There was money in the bank when this Labor government took office. This government was left a legacy—one that it did nothing to earn—that would have been enough to cover the reconstruction of vital infrastructure destroyed by floods, cyclones and bushfires. This Labor government has destroyed that legacy. There is now nothing but a black hole of debt left in the coffers. Not only are there no funds to cover the reconstruction costs but also there are mountains of irresponsible spending and the consequential interest repayments we now have to make. In fact, the interest paid on Labor created debt in the 2010-11 financial year alone was $4.38 billion—2½ times what the flood tax will raise to rebuild Queensland and Australia.

This Labor government has misspent taxpayers’ money—misspent your money. It has treated public funds with absolute irresponsibility, and now it is asking for more. Why should taxpayers have any faith or trust that, should the government get its hands on more of our money through this flood tax, it will suddenly start spending responsibly? Why should we have any faith that the extra funds will not simply be wasted again, just as they were wasted with Building the Education Revolution, pink batts, GroceryWatch, Fuelwatch and the proposed cash-for-clunkers scheme—yet another program scrapped; another promise broken. How can this Labor government expect Australians to trust its economic credentials when it does not even trust itself? To find someone capable it has had to appoint a Liberal, John Fahey, to head up its reconstruction spending decisions.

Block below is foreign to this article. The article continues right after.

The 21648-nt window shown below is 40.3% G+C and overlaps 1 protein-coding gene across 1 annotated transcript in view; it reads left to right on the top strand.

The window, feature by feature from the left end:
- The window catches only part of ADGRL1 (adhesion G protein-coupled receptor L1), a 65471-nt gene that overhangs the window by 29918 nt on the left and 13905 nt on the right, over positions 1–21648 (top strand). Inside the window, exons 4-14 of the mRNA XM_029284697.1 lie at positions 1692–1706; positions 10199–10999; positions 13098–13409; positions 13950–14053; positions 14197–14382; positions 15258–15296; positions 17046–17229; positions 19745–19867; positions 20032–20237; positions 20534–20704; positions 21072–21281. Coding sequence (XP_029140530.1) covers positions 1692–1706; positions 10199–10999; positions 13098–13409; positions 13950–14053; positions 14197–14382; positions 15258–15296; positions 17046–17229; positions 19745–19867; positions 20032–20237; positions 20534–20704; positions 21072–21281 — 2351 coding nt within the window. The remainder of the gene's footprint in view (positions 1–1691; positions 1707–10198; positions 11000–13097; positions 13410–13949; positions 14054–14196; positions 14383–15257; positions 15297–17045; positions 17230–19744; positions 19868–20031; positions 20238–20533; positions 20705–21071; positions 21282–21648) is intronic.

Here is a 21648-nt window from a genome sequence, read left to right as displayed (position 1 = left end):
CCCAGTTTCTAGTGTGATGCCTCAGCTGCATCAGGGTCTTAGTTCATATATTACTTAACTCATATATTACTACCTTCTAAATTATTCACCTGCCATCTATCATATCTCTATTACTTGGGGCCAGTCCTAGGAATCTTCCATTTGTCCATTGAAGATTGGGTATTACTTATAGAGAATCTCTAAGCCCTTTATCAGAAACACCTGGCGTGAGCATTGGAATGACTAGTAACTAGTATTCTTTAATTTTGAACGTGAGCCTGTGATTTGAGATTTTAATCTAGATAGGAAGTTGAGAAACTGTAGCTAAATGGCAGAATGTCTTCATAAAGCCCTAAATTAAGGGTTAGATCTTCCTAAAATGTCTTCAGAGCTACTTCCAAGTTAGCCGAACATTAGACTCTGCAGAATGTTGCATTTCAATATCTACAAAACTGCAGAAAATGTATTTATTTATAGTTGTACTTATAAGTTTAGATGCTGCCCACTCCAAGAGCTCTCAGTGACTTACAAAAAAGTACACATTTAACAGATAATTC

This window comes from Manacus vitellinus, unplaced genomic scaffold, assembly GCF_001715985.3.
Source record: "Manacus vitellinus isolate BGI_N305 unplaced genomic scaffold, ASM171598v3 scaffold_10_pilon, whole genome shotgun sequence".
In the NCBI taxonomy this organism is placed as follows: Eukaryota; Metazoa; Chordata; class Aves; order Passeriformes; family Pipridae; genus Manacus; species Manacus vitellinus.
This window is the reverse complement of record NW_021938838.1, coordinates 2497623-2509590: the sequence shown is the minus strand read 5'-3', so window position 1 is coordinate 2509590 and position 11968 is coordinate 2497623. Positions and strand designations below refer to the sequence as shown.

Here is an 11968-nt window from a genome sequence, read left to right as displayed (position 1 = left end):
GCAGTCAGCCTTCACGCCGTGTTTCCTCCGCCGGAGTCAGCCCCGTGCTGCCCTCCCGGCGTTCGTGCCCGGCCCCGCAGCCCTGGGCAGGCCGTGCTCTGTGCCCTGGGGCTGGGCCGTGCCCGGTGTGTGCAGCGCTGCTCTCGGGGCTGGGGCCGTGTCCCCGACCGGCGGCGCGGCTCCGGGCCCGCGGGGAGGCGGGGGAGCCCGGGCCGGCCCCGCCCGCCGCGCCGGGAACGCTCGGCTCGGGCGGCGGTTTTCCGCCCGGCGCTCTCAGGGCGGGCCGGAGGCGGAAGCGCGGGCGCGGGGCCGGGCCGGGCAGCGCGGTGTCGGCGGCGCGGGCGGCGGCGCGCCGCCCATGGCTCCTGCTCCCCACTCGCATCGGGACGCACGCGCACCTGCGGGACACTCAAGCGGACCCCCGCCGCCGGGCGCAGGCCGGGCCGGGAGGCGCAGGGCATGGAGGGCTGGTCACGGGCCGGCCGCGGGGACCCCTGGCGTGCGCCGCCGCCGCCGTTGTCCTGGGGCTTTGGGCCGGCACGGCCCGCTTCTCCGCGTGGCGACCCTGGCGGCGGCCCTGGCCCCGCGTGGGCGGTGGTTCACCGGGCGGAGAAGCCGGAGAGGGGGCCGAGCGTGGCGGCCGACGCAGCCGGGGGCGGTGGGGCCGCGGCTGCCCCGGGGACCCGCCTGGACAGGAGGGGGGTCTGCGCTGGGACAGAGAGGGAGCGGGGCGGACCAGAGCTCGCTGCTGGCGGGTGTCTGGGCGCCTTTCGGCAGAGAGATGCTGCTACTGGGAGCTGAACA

It is clear that this Labor government does not understand responsibility; neither, it seems, does it recognise it. I have a copy of correspondence written back in 2005 by the Lord Mayor of Brisbane, Campbell Newman. This correspondence concerns a report undertaken by the Brisbane City Council’s suburban flooding task force and recommends actions that should be taken to mitigate the severe effects of flooding that Brisbane faced. The lord mayor understood the serious risk of creek and localised flooding. The lord mayor also understood that such a mitigation effort could not take place without the cooperation of all three levels of government. So he wrote to representative members to seek their support for action or, at the very least, their recognition of flood risks in their electorates. The lord mayor never received a response to this correspondence, which was sent to the member for Griffith, the Hon. Kevin Rudd.

It seems that the member for Griffith is not alone in behaving this way. His old school mate also appears to like shirking responsibility. In fact, the Treasurer, Wayne Swan, held a press conference on 16 February this year and tried to apportion all the blame for failing to provide flood reconstruction relief for Brisbane to Lord Mayor Campbell Newman. In true ALP style, when they get it wrong they shoot the messenger. The Treasurer claimed that, before the lord mayor had submitted projects to the federal government for assistance, he went to the media demanding a payment be made. This simply is not true.